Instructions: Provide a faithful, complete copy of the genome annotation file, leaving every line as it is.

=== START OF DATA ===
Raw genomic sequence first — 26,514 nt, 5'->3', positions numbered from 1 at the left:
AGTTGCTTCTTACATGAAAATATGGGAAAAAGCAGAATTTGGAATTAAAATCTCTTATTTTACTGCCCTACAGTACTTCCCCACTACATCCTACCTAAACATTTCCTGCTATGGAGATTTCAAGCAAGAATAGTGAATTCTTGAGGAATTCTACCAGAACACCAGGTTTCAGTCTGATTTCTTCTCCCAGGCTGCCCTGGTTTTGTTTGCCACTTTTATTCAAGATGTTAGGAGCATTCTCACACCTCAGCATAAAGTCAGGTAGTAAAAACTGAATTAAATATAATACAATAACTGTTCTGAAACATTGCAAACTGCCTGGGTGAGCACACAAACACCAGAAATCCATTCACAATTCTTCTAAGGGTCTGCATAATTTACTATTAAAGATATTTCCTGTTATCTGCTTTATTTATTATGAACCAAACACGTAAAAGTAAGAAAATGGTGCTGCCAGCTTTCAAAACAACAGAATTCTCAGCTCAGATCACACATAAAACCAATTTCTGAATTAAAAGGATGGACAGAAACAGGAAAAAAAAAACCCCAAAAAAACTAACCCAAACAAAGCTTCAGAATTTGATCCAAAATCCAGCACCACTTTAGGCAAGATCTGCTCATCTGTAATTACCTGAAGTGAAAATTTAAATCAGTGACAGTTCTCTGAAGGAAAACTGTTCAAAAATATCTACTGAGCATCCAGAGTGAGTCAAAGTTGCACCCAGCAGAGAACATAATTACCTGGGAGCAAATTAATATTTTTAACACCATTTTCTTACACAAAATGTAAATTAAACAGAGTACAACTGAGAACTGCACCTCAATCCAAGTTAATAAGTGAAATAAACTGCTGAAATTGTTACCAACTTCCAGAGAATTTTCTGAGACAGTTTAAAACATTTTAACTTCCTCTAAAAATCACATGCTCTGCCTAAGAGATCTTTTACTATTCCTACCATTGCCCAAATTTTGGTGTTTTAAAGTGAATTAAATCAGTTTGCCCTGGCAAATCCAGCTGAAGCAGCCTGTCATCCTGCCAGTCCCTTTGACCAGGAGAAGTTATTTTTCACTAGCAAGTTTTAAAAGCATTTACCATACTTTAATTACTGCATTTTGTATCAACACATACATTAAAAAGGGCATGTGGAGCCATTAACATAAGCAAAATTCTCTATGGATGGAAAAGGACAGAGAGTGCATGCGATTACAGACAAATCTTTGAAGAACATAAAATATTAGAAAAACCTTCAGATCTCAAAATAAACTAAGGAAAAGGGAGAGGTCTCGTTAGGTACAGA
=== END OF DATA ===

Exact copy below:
Raw genomic sequence first — 26,514 nt, 5'->3', positions numbered from 1 at the left:
AGTTGCTTCTTACATGAAAATATGGGAAAAAGCAGAATTTGGAATTAAAATCTCTTATTTTACTGCCCTACAGTACTTCCCCACTACATCCTACCTAAACATTTCCTGCTATGGAGATTTCAAGCAAGAATAGTGAATTCTTGAGGAATTCTACCAGAACACCAGGTTTCAGTCTGATTTCTTCTCCCAGGCTGCCCTGGTTTTGTTTGCCACTTTTATTCAAGATGTTAGGAGCATTCTCACACCTCAGCATAAAGTCAGGTAGTAAAAACTGAATTAAATATAATACAATAACTGTTCTGAAACATTGCAAACTGCCTGGGTGAGCACACAAACACCAGAAATCCATTCACAATTCTTCTAAGGGTCTGCATAATTTACTATTAAAGATATTTCCTGTTATCTGCTTTATTTATTATGAACCAAACACGTAAAAGTAAGAAAATGGTGCTGCCAGCTTTCAAAACAACAGAATTCTCAGCTCAGATCACACATAAAACCAATTTCTGAATTAAAAGGATGGACAGAAACAGGAAAAAAAAAACCCCAAAAAAACTAACCCAAACAAAGCTTCAGAATTTGATCCAAAATCCAGCACCACTTTAGGCAAGATCTGCTCATCTGTAATTACCTGAAGTGAAAATTTAAATCAGTGACAGTTCTCTGAAGGAAAACTGTTCAAAAATATCTACTGAGCATCCAGAGTGAGTCAAAGTTGCACCCAGCAGAGAACATAATTACCTGGGAGCAAATTAATATTTTTAACACCATTTTCTTACACAAAATGTAAATTAAACAGAGTACAACTGAGAACTGCACCTCAATCCAAGTTAATAAGTGAAATAAACTGCTGAAATTGTTACCAACTTCCAGAGAATTTTCTGAGACAGTTTAAAACATTTTAACTTCCTCTAAAAATCACATGCTCTGCCTAAGAGATCTTTTACTATTCCTACCATTGCCCAAATTTTGGTGTTTTAAAGTGAATTAAATCAGTTTGCCCTGGCAAATCCAGCTGAAGCAGCCTGTCATCCTGCCAGTCCCTTTGACCAGGAGAAGTTATTTTTCACTAGCAAGTTTTAAAAGCATTTACCATACTTTAATTACTGCATTTTGTATCAACACATACATTAAAAAGGGCATGTGGAGCCATTAACATAAGCAAAATTCTCTATGGATGGAAAAGGACAGAGAGTGCATGCGATTACAGACAAATCTTTGAAGAACATAAAATATTAGAAAAACCTTCAGATCTCAAAATAAACTAAGGAAAAGGGAGAGGTCTCGTTAGGTACAGA